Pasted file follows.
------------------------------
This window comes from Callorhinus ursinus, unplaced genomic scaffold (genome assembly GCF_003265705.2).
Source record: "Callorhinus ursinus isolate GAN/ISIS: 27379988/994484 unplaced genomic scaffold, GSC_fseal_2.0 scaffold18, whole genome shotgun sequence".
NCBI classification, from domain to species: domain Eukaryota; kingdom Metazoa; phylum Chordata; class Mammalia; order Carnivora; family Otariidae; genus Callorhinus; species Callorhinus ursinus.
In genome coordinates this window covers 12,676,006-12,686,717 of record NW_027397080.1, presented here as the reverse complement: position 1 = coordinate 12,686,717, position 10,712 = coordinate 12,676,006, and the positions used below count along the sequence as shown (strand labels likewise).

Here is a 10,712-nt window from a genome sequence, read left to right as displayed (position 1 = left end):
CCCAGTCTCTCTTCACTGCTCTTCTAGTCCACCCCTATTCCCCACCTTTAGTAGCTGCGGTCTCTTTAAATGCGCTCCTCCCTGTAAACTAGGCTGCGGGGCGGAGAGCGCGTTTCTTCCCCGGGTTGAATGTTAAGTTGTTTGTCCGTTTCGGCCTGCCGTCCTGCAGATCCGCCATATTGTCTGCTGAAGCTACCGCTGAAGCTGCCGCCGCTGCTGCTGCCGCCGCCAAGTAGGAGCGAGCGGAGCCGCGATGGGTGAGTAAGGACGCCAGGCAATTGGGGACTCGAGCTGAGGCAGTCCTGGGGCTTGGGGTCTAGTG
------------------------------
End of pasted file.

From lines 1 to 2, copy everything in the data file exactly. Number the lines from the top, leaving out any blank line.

This window comes from Callorhinus ursinus, unplaced genomic scaffold (genome assembly GCF_003265705.2).
Source record: "Callorhinus ursinus isolate GAN/ISIS: 27379988/994484 unplaced genomic scaffold, GSC_fseal_2.0 scaffold18, whole genome shotgun sequence".